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The Story Behind the Historic Tositseo Building Evacuated by Athens Police

A large police operation took place in downtown Athens on Thursday morning in order to clear out a historic building in which illegal immigrants have squatted in since 2016.
Police drones, trucks, and vans, along with MAT riot police and a score of police officers sealed the streets in the Acharnes neighborhood in order to safely transfer the migrant families who resided in the building.
But not so long ago, the building they had lived in was once one of Athens’ most prestigious homes.
The building’s history 
Designed by the famous Saxon, and later Greek, architect Ernst Ziller in the late 1800s, this neo-classical building was initially the home of the wealthy Argyropoulos family.
Among Athens’ true architectural gems, the house of the Argyropoulos family was a perfect example of Ziller‘s vision to make Athens a beautiful but not ostentatious capital, worthy of its glorious past — but in accordance with the ancient Greek spirit of modesty.
The Tositseio School
In 1935, Sophia and Alexandros Argyropoulos, who were the descendants of the original owners of the house, decided to sell it to Greece’s Educational Society (Philekpaedeutiki Etaeria), which operated some of Athens’ most historic and prestigious schools.

The west side of the building as seen in the late 1930s. Source: Arsakeio

The Philekpaedeutiki Etaeria decided to transfer some of its students to this building, which was then named the ”Tositseio School,” in honor of Eleni Tositsa, the woman who sponsored the construction of the first school belonging to the Society.
In the autumn of 1937, the building began its long history as a school for female students (at the time, mixed-gender schools did not exist in Greece).
Apart from a short break during World War II, when the school was requisitioned in order to be used as a fire station, Ziller’s building operated as the Tositseio School until 1972.
Tositseo School students with their teacher, most likely between 1950 and 1960. Source:

During these decades, thousands of young Athenian girls studied in the school, which had one of the highest academic standards in the country.
This was a time when downtown Athens was the vibrant center of the city, where high-society and prominent Athenians worked and lived; a situation which is sadly completely opposite from the present, in which a dramatic degrading of the capital’s historic center is the reality.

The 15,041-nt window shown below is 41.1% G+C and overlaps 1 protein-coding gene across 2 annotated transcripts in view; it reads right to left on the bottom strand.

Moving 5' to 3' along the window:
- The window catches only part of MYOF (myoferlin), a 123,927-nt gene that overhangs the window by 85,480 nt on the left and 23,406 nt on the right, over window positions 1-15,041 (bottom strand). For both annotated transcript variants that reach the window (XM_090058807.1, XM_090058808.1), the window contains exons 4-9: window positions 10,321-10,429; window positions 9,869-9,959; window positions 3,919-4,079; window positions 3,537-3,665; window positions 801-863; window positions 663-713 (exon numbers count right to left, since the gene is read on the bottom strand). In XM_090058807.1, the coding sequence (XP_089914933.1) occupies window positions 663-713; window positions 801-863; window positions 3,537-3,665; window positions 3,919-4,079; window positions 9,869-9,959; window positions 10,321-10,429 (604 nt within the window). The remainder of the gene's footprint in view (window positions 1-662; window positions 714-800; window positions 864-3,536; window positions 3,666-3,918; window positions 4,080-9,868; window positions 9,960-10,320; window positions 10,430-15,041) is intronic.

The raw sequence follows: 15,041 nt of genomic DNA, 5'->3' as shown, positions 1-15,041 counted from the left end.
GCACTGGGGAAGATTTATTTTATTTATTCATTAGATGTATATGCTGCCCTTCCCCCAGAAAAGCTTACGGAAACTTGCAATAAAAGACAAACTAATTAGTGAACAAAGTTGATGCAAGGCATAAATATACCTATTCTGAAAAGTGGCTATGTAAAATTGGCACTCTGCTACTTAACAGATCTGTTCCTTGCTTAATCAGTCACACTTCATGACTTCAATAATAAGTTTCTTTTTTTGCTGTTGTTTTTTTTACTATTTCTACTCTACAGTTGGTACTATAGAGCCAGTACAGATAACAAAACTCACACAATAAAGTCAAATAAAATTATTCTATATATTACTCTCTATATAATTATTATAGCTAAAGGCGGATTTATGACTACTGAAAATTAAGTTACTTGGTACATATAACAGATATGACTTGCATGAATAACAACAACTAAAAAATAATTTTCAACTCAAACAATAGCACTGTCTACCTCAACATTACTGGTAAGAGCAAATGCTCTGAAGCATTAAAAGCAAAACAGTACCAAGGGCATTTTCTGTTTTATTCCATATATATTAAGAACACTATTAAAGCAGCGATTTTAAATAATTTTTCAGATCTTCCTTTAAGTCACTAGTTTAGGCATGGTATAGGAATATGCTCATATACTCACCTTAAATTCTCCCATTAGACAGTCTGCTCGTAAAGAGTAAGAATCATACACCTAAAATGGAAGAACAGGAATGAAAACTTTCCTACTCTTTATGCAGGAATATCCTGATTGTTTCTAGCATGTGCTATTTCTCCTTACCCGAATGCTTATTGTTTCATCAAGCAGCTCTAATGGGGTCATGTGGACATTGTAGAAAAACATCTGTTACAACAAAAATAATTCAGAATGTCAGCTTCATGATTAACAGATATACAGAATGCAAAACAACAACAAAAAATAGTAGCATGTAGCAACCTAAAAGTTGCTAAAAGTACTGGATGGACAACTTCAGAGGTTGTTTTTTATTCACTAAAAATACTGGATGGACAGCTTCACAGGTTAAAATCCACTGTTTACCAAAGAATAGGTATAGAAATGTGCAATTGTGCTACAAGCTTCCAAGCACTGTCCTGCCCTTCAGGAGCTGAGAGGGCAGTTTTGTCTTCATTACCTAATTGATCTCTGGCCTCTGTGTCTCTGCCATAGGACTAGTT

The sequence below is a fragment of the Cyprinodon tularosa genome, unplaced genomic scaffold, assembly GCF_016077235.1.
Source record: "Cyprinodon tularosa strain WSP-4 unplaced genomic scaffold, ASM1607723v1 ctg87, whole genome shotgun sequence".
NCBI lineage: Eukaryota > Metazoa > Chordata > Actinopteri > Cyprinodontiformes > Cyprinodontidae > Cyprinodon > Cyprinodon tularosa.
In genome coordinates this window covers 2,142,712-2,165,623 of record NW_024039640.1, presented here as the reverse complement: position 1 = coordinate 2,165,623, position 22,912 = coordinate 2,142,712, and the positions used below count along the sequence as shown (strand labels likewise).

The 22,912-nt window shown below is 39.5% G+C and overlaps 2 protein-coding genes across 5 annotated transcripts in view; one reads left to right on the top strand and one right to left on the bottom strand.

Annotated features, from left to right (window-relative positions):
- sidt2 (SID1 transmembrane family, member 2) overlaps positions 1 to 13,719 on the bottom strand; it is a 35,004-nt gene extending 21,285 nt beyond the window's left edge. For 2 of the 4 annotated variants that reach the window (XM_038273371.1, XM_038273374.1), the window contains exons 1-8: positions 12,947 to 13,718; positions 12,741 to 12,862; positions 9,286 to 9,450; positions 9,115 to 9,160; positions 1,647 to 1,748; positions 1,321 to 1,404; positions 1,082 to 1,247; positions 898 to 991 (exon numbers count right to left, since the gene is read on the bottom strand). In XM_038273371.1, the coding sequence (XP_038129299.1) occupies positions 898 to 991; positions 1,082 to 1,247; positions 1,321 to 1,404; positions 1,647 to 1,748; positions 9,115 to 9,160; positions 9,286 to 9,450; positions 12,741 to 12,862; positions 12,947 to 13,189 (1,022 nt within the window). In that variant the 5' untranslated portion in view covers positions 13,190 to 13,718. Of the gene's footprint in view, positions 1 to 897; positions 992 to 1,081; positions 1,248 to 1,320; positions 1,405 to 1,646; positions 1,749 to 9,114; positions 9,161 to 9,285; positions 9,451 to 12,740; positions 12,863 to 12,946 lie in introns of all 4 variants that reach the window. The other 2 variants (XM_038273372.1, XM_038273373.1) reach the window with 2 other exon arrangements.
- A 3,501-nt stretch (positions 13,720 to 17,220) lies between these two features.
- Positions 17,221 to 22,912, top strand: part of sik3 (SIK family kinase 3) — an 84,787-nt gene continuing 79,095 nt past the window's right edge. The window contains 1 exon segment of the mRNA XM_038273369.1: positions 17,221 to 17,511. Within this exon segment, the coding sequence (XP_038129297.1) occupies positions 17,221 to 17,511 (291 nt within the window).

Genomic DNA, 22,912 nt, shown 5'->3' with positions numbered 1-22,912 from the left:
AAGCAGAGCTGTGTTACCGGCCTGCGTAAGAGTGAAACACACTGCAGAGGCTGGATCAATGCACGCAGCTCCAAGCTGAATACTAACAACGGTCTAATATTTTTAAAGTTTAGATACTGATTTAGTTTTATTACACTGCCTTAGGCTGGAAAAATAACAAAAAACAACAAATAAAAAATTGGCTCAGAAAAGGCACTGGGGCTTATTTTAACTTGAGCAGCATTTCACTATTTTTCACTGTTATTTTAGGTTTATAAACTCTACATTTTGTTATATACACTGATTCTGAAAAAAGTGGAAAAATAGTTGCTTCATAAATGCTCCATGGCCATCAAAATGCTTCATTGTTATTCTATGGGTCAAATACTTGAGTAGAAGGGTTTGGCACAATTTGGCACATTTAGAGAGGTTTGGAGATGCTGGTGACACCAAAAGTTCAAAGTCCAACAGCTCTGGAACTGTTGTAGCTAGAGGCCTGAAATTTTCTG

The public school
In 1969, the Educational Society decided to build a massive school complex in the northern suburb of Ekali, in what is now Athens’ most expensive suburb.
The Tositseio School was officially transferred to Ekali in 1972, and its former building in downtown Athens was acquired by the Greek state to be used as a public school.
A public school operated in that building until 2014, when it was decided that the school be moved again due to a variety of reasons, among which was the size of the building itself.
The neighborhood was busy, and the building was just too small to accommodate such a large number of students.
Unfortunate period of decay
Following the fate of the broader historic center of Athens, the building was then sadly left to its fate.
Sitting empty, and vandalized repeatedly, it became an easy target for those who move from place to place as squatters, living in unused buildings in the Greek capital.
A police officer speaking with an illegal immigrant mother who was forced to leave the buildings was squatting in. The background is indicative of the decay of the building and the surrounding area. Source:

From 2016 until this very morning, the historic building had served as a home to refugees and illegal immigrants, mainly women with their children.
One of the pre-electoral pledges of the current conservative government was that the state will clear all of Athens’ illegally-occupied buildings, one of which is the once-elegant Ziller building in Acharnes.
A majority of the public seems to agree with this law-and-order approach of the new Greek government, since years of neglect in Athens’ city center has given an impression to Athenians that their city has surrendered to its decay.
However, some others are suspicious of the government’s approach.
Knowing the inability of the modern Greek state to quickly create a plan that will see this building obtain a new role, many believe that such buildings are better used as refuges for illegal immigrant families, rather than sitting empty and unused.
After Thursday’s police action, the Greek government has a unique chance to prove these people wrong by announcing its plans for the restoration of this historic structure; but will it?
Only time will tell.

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